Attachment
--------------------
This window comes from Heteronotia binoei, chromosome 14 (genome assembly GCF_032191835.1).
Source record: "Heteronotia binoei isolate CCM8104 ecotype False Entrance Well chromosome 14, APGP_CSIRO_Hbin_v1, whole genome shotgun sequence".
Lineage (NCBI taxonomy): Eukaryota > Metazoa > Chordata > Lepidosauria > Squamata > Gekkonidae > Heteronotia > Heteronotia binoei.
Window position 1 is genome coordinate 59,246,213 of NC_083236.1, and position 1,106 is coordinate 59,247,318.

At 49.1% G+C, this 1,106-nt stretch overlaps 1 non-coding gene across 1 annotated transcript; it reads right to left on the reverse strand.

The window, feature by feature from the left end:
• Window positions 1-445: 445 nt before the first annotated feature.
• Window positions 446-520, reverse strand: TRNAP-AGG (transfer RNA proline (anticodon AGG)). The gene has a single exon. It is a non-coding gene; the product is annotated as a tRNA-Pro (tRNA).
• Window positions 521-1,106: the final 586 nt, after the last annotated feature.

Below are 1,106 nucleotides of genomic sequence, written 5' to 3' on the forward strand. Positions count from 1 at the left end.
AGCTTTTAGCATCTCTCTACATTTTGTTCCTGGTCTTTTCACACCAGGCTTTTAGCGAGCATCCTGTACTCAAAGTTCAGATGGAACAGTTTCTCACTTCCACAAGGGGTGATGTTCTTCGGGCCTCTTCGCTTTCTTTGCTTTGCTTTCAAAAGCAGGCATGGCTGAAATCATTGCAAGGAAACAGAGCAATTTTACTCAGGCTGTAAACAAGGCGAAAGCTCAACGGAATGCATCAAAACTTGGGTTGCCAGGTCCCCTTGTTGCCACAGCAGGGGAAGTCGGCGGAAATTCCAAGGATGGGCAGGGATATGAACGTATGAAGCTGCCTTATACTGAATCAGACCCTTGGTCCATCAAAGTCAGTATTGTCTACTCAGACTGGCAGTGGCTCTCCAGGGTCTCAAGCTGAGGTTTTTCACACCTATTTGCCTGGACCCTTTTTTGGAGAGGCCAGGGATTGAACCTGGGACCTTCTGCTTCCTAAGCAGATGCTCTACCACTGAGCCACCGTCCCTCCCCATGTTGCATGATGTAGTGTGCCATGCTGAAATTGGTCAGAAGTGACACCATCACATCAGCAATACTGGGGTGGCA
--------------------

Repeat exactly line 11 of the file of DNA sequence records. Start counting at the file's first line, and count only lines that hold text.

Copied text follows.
AGCTTTTAGCATCTCTCTACATTTTGTTCCTGGTCTTTTCACACCAGGCTTTTAGCGAGCATCCTGTACTCAAAGTTCAGATGGAACAGTTTCTCACTTCCACAAGGGGTGATGTTCTTCGGGCCTCTTCGCTTTCTTTGCTTTGCTTTCAAAAGCAGGCATGGCTGAAATCATTGCAAGGAAACAGAGCAATTTTACTCAGGCTGTAAACAAGGCGAAAGCTCAACGGAATGCATCAAAACTTGGGTTGCCAGGTCCCCTTGTTGCCACAGCAGGGGAAGTCGGCGGAAATTCCAAGGATGGGCAGGGATATGAACGTATGAAGCTGCCTTATACTGAATCAGACCCTTGGTCCATCAAAGTCAGTATTGTCTACTCAGACTGGCAGTGGCTCTCCAGGGTCTCAAGCTGAGGTTTTTCACACCTATTTGCCTGGACCCTTTTTTGGAGAGGCCAGGGATTGAACCTGGGACCTTCTGCTTCCTAAGCAGATGCTCTACCACTGAGCCACCGTCCCTCCCCATGTTGCATGATGTAGTGTGCCATGCTGAAATTGGTCAGAAGTGACACCATCACATCAGCAATACTGGGGTGGCA